See Like An Insect

The insect compound eye is a fascinating visual system. Its resolution may be less than the human eye, but it offers wider field of vision and more rapid signal processing. These features are useful for robot guidance systems. A European Consortium has developed a Miniature “Curved Artificial Compound Eye” called CurvACE* based on insect vision. The CurvACE can provide 180 degree vision and is useful for robot guidance. The capabilities are shown in the YouTube video (embedded below).

CurvACE is smaller than the Euro

CurvACE is smaller than the Euro

The major challenge is the alignment of the photoreceptive and optical components on a curved surface. The CurvACE meets these challenges by aligning the photoreceptive and optical components, (in this case a photoreceptor array) on a flexible surface. The material is then “diced” into strips that can be curved. The radius of the CurvACE is less than the radius of a Euro (or a quarter). The processing unit can fit inside the CurvACE. This design can be mounted on a robot in a straightforward manner.

Miniature electronics is leading to an insect inspired future.

*Published online before print May 20, 2013, doi: 10.1073/pnas.1219068110
PNAS May 20, 2013
Hat Tip:

About jjneal

Jonathan Neal is an Associate Professor of Entomology at Purdue University and author of the textbook, Living With Insects (2010). This blog is a forum to communicate about the intersection of insects with people and policy. This is a personal blog. The opinions and materials posted here are those of the author and are in no way connected with those of my employer.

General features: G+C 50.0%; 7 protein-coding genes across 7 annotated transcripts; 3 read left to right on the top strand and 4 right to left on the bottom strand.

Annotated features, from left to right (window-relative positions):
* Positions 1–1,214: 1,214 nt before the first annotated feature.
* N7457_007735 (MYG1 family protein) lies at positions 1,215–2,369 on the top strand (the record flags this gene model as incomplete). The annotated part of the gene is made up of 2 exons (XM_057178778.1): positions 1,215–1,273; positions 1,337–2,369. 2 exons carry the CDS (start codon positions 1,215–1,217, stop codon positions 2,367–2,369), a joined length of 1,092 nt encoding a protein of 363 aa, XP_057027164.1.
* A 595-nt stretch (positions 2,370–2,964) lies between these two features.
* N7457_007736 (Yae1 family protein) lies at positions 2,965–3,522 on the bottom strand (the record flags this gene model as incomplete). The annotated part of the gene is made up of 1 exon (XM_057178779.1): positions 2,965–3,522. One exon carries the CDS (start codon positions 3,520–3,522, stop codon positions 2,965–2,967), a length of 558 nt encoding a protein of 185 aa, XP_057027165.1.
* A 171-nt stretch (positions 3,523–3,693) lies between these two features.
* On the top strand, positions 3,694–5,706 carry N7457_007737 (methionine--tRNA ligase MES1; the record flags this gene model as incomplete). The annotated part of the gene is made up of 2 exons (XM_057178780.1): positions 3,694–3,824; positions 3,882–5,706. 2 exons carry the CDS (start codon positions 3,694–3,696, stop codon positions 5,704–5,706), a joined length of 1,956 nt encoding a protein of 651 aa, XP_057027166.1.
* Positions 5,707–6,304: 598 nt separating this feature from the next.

This entry was posted in by jjneal, Insect Inspired, Vision. Bookmark the permalink.

2 Responses to See Like An Insect

  1. stokes5 says:

    Understanding that insect’s vision is poorly resolute, are there advanced insects like robotics that have improved eyesight? And how extensive is the research on the sight of insects?
    I hope it is not too far that the resolution of the photoreceptors in our technology can improve both in robotics/technology and in the field of helping us blind folk see what we’re reading. Thank you for this post, it was very eye-opening!

  2. jjneal says:

    From what we can deduce, the insect visual system processes patterns that the “brain” uses to navigate. Insects or robots do not have to see the way we see, as long as they can “see” patterns, process and interpret them.

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